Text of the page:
The Episcopal Church of Saint Mary is a Christian community that worships together in the Anglican tradition.
What is “the Anglican tradition”, you ask?
Anglican is an old way of saying “English”. This tradition is what developed in the British Isles throughout the 2000 years of church history in those distinctive lands.
As it is practiced today, the Anglican tradition is a unique blend of Roman Catholic, Eastern Orthodox and Protestant worship practices. Anglicans are intentional about incorporating the best worship practices from every branch within the Church. But we are not very interested in the latest fads or trends. Rather, we are intentional about faithfully continuing the worship practices of the early Church (the critical developmental period from 30 to 400 AD).
At a typical celebration of the Holy Eucharist at Saint Mary’s, you will enter a traditional and beautiful Sanctuary designed to stimulate your senses. There are candles, bells, huge stained glass windows, crosses, singing choirs, processions of people, kneeling worshipers, freshly-cut flowers, and much more.
At the appointed time, we gather together to pray through the Church’s liturgy. “Liturgy” comes from ancient Greek, and it roughly translates as “work of the people”. Worship is what we do together. It is always a communal experience. Many of the prayers come from Eastern Orthodox sources; others come from the Roman Church and others from the Protestant tradition.
The “work of the people” includes hearing and responding to the Holy Scriptures as we have received them in the Bible. At every liturgy, there is at least one passage from the Bible proclaimed in our midst (typically there are two) and one of the Psalms is prayed together as a community. A sermon is offered to help us understand these ancient texts and apply them to the concrete realities of our daily lives. All of this is designed to allow us time to meditate together upon the sacred texts of the Bible.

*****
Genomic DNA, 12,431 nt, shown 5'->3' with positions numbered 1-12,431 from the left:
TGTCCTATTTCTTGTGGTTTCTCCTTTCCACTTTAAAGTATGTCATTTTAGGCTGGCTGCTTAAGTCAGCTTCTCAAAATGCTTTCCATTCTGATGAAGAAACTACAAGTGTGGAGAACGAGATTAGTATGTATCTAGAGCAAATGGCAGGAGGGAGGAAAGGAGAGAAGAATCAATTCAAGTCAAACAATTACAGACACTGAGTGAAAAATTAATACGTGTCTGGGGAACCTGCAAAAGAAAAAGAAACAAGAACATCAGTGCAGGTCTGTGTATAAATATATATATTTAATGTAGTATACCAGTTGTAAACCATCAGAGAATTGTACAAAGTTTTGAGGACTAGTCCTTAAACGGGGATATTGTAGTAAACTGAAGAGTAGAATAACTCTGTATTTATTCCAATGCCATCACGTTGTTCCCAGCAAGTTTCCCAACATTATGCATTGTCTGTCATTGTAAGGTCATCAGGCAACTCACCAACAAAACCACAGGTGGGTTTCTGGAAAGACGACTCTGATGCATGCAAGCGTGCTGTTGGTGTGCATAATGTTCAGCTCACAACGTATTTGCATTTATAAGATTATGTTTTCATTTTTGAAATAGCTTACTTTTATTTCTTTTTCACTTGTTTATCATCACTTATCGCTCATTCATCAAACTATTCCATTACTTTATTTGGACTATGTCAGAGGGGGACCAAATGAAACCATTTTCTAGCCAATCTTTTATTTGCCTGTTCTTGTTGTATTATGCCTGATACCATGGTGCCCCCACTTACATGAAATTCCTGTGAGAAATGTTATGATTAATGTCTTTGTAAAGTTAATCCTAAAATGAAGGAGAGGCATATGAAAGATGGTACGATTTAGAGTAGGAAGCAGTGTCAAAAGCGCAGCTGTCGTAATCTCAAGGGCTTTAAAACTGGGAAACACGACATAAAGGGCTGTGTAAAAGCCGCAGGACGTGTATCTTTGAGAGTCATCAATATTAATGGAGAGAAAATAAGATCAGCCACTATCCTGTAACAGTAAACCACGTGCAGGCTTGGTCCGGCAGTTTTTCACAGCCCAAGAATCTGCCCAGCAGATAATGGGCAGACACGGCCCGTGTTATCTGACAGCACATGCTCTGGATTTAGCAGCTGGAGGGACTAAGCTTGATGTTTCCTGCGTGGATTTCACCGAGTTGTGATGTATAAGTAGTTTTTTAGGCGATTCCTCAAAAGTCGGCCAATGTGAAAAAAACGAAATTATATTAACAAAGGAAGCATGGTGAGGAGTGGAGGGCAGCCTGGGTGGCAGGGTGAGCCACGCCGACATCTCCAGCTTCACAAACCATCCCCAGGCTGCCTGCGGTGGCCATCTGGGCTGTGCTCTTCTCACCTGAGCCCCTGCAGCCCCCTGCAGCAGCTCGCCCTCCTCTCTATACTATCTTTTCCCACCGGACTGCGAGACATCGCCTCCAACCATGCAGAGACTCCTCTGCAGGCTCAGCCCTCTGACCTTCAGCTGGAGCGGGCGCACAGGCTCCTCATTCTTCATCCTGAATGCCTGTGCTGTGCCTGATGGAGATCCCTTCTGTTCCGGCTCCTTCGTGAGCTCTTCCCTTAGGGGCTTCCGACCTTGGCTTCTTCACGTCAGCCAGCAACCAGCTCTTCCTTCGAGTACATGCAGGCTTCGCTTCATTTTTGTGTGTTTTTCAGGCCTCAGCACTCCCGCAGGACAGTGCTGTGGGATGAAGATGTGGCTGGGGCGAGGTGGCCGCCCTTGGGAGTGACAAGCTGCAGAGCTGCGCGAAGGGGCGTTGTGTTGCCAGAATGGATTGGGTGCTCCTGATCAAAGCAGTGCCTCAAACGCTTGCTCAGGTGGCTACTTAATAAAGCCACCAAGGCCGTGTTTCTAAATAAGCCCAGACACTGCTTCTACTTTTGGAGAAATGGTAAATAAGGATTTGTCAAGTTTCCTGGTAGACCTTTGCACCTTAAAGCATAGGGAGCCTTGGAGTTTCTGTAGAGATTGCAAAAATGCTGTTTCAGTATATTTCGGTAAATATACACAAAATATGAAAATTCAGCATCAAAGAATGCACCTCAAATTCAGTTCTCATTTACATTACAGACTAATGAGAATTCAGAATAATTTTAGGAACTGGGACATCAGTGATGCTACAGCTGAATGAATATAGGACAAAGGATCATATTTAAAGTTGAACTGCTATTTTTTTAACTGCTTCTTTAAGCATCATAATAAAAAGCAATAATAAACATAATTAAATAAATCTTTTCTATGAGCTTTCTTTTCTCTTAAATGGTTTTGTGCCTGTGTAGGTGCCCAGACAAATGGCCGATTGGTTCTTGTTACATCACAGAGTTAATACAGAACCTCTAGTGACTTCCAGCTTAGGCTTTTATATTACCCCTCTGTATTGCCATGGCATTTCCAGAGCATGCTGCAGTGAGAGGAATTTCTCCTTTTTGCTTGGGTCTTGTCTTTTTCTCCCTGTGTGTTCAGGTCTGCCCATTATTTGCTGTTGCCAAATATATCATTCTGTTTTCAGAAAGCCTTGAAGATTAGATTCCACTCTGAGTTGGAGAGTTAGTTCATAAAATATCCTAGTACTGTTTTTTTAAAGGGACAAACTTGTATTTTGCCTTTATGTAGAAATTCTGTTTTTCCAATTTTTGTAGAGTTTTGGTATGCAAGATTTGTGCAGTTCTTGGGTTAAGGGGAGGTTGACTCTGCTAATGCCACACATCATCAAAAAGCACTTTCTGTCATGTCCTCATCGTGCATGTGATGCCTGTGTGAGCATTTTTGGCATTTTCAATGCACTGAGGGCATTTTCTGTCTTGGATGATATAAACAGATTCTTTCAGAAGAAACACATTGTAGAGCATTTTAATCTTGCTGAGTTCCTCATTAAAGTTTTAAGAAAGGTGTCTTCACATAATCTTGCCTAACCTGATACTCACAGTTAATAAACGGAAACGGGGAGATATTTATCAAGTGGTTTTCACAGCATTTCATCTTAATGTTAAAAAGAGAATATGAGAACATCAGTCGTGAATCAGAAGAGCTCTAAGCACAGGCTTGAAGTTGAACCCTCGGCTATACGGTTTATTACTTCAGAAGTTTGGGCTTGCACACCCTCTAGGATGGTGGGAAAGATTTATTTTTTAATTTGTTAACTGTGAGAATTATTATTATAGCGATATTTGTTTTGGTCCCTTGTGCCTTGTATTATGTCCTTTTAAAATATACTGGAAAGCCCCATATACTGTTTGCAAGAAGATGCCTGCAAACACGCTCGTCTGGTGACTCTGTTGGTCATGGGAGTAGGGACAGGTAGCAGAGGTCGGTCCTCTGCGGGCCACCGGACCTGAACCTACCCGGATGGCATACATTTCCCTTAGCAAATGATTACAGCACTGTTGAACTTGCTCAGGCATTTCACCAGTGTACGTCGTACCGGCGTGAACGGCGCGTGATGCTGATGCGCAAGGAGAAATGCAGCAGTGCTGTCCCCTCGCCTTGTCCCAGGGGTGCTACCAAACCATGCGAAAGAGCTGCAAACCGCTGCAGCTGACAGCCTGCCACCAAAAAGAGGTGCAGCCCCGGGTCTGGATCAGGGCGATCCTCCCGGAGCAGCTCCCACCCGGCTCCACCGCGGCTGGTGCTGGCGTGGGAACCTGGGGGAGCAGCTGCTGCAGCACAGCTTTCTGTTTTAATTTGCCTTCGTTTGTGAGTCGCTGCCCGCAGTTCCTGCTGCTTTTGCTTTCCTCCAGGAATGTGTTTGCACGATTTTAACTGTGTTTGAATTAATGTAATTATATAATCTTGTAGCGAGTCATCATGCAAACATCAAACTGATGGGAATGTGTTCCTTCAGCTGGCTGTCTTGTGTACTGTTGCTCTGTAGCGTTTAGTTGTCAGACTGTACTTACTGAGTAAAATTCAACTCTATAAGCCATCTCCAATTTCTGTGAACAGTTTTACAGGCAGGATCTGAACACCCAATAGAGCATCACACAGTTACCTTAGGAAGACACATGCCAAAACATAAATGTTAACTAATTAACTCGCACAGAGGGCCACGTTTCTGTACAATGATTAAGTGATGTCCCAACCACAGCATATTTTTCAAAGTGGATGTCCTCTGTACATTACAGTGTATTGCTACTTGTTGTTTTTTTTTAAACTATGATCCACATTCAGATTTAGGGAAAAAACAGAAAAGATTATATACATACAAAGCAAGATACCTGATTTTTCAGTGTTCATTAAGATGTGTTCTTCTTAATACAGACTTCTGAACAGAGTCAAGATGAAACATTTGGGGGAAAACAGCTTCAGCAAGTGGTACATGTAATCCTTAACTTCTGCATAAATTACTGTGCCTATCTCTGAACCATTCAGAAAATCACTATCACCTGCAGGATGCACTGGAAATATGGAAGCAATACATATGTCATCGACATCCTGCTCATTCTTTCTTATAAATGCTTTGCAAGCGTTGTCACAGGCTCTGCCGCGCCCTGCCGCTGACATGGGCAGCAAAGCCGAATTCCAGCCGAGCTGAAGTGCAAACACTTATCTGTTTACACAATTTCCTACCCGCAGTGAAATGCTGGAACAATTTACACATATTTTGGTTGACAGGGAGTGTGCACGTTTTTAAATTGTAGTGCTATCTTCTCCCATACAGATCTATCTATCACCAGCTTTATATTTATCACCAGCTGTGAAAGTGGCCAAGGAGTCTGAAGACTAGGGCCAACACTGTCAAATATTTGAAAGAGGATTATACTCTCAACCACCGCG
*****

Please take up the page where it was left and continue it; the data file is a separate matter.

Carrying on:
We also sing together – a lot! Many of our songs are ancient chants from monastic sources; others are songs written in the 20th century. Most of all, we sing together the classic Anglican hymns – sung to the accompaniment of our magnificent organ. At the liturgy later in the morning, our Choir leads the singing and offers special anthems to encourage and inspire our spiritual lives.
And we also eat together at nearly every liturgy. We share in a symbolic meal which the Church calls Holy Eucharist. “Eucharist” also comes from ancient Greek and it means “thanksgiving”. We gather around the Lord’s Table and give thanks to God for creating all things, for loving all people, for redeeming the world through our Lord Jesus Christ, and for the gift of the Holy Spirit who unites us with Christ in a living relationship every single day.
Baptism is the only requirement in order to join us at the Lord’s Table. And not just an Episcopal baptism. Any baptism with water in the name of the Father, the Son and the Holy Spirit is recognized as true and valid. There are no second class citizens in the kingdom of God. Every baptized person is part of the family of Christ and is welcome to eat at the family Table.
Praying, meditating on the Scriptures, singing, eating – all of these are shared spiritual practices in our liturgies every Sunday morning and on other holy days. These liturgies provide us with a pattern for worship which is predictable without being boring. This ancient liturgy offers a communal spiritual experience in which everyone present has a role, and which creates space and time for each of us to renew our commitment to Jesus Christ.